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I don’t know what it is, but one thing I’ve observed in my newfound “awareness” is that a lot of people are asleep at the wheel, merely going through the motions, and not fully aware of what it is that they’re doing. Seriously, I’ll have conversations with people and I will gently posit questions and 100% of the time, there’s a lightbulb going off in their minds. I don’t say this to come off as superior or judgmental. And maybe I’m able to see it because I too was once in this state. This observation honestly makes me want to go out and hug people, and tell them that it’s going to be OK. To me, seeing folks in this light signifies that there is something profoundly wrong with society.

Back to Creating

Anyway, this post wasn’t meant to be so existential, but then again, this is literally how my brain works. So, I will own it. I do want to share that I did end up making the podcast! The first episode airs in like 15 minutes, which you can find here! Is it perfect? No! But, I am proud of what I’ve accomplished, even though my audio-engineering skills leave a lot to be desired. Feel free to take a listen and share your thoughts! The whole podcast is meant to be humorous and I do not take myself seriously, so I hope you can get a laugh or two at the mis/adventures I will share on it. With that, I’m going to go outside and watch Abbey play in the snow. Until next time!

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I Get By With A Little Help From My Friends

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No man is an island– though I’ve had to consciously remind myself of that as of late. As someone who spends a lot of time in her head, it’s nice to come down to planet Earth and speak to my fellow human beings– especially if they are people I’m very close with. So I’m happy to report that I had the awesome opportunity to have a quick coffee with my dear friend Toni, and her boyfriend Vince.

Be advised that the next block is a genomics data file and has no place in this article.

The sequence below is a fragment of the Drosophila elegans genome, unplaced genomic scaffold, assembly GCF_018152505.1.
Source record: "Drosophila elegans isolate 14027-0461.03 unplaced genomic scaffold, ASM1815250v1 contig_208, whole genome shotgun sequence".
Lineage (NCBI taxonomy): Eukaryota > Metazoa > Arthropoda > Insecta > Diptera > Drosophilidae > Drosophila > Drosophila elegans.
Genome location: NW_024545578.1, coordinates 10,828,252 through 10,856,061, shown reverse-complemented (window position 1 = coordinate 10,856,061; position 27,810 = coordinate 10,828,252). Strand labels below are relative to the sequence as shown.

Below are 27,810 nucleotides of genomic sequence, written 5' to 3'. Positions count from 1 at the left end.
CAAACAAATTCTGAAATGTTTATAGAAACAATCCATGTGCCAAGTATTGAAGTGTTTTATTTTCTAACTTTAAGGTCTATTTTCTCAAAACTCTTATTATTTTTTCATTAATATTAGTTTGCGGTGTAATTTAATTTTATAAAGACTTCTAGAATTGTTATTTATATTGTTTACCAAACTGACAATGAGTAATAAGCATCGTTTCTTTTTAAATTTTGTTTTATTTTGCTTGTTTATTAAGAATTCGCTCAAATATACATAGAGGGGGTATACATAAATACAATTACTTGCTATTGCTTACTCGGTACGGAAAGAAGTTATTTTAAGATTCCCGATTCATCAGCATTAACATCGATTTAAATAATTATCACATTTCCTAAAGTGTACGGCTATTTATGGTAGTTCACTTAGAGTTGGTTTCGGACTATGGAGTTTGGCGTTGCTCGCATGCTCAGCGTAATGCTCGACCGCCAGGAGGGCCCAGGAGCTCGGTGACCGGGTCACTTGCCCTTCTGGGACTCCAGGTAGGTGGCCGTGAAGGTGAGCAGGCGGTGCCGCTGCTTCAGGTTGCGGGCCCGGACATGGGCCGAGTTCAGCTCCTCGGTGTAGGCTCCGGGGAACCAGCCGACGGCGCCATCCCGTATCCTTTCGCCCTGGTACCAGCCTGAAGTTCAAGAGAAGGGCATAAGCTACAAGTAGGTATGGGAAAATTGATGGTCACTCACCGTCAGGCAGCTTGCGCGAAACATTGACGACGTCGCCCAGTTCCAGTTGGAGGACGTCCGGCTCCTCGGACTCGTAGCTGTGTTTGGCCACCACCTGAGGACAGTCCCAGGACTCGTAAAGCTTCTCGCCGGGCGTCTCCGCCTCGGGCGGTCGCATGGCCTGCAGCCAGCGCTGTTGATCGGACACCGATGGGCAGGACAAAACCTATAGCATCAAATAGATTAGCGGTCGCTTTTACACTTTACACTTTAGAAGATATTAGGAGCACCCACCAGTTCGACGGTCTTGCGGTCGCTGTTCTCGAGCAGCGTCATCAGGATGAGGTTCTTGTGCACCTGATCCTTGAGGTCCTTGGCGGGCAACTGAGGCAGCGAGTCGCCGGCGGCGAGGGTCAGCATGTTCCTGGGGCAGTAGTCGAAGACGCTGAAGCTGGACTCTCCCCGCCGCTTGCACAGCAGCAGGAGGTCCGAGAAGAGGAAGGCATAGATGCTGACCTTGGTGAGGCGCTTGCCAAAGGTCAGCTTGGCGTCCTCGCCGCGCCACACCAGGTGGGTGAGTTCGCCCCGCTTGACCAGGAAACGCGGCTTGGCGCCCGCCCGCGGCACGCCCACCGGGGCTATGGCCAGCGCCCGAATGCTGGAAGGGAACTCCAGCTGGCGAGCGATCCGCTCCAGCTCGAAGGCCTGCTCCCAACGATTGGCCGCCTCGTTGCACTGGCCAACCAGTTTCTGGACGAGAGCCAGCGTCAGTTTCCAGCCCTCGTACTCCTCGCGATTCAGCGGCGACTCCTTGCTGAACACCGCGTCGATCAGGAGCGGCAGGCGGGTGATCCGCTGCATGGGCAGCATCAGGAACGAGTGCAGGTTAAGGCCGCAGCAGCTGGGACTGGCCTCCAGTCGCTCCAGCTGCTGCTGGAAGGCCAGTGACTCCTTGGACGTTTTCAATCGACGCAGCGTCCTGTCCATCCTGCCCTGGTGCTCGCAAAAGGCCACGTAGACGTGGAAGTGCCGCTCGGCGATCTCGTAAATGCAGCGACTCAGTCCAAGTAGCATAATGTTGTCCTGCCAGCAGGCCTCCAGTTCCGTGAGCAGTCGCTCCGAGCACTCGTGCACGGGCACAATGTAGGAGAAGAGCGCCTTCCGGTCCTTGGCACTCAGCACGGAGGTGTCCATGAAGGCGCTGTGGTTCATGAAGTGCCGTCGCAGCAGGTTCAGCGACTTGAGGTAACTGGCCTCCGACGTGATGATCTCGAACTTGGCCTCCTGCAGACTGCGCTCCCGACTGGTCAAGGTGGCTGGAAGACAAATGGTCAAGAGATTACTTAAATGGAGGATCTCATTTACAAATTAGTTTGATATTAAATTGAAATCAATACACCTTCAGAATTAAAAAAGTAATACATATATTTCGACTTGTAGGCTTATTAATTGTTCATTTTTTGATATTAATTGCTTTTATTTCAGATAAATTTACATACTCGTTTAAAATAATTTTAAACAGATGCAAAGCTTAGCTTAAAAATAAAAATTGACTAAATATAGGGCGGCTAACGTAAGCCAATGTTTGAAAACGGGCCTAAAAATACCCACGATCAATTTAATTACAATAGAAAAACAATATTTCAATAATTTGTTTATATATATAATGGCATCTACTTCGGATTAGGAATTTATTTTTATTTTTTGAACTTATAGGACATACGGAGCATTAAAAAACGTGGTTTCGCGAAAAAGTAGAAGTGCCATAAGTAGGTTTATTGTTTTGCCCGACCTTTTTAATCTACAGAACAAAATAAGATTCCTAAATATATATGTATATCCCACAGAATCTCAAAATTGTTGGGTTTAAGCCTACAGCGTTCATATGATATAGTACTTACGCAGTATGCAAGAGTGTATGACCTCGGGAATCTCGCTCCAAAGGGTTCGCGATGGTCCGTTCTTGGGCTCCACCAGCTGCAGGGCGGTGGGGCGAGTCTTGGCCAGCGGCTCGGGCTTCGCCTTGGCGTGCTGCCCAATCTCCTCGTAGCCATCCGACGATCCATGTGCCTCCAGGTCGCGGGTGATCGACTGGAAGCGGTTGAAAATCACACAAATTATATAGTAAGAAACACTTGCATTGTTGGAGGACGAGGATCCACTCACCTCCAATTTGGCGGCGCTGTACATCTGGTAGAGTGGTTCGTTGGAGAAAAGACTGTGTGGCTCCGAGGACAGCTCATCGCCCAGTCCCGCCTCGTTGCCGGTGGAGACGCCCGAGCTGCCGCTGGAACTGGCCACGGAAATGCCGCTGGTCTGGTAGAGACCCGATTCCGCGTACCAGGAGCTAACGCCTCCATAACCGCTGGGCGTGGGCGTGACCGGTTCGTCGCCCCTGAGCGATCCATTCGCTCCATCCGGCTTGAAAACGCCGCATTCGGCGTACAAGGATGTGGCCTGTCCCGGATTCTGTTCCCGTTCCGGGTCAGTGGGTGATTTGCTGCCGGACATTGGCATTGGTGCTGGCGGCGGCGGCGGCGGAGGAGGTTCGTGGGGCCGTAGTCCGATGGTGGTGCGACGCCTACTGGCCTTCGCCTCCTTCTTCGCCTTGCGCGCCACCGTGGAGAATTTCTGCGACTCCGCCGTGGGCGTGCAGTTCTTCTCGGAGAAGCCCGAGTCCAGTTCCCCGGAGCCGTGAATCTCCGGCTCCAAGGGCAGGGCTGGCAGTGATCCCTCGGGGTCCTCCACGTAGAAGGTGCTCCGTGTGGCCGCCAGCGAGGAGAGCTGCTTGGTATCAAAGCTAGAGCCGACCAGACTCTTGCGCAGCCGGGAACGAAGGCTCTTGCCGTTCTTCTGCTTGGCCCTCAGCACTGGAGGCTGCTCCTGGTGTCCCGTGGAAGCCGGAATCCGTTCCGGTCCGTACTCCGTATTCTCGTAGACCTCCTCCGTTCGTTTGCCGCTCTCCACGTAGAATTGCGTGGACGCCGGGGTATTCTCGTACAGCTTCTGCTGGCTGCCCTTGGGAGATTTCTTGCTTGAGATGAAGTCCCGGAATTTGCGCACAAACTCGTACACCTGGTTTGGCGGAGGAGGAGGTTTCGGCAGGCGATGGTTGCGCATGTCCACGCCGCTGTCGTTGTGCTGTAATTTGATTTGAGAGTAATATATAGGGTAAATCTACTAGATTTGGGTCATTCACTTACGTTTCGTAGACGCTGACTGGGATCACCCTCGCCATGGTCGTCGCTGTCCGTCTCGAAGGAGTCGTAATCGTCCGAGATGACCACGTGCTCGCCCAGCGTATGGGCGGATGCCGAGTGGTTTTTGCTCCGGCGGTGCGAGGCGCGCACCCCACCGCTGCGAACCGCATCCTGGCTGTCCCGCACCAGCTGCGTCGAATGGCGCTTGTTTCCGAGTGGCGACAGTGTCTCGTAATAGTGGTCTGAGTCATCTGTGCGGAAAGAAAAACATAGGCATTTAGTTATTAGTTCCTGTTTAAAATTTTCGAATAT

I’ve known Toni since high school and I consider her to be one of my closest friends. We’re incredibly similar in the fact that we’re both pretty independent, outspoken, and hate texting consistently. Unfortunately since she’s in SD and I’m in Vegas, we only see each other about twice a year– her visiting after the spring semester, and I make a trip usually around August . So it was such a great treat to have a coffee before her flight.

My favorite aspect about our friendship is that we don’t have to be in constant communication with one another to know that we’re still close. In fact, when we get together, it’s like picking back up where we left off. Plus, knowing each other as long as we have, our conversations are more frank and honest– which makes for hilarious times.  Also it doesn’t hurt that her boyfriend is such an awesome person and actually contributes to the conversation. Their personalities compliment each other so well, so I couldn’t be happier for the both of them.

While I’m sad it was a short visit, I’m glad we made it happen as it was like a charge to the emotional batteries. I feel rejuvenated– like maybe I’ll hit the gym or something (or something, ha). Anywho, I have to get back to work, I have a ton of cool projects I’m working on at the moment and I’m incredibly stoked! Also be on the lookout for more Freelance Friday posts tomorrow. (Don’t worry I’ve already written them, so they’ll be up). Happy Thursday peeps! 🙂

The Perks of Snail Mail Pt. 2

A while back, I talked about writing letters to my best friend back home. As it stands, it’s still something I continue to this day. In fact, I’ve expanded my little operation to a few more friends in Cali and Hawaii. Continue reading “The Perks of Snail Mail Pt. 2”

The Perks of Snail Mail

It’s no secret that I love writing. There’s something about putting words on paper that is just the bee’s knees for me. While writing is a great love of mine, getting a handwritten letter in the mail is equally just as awesome.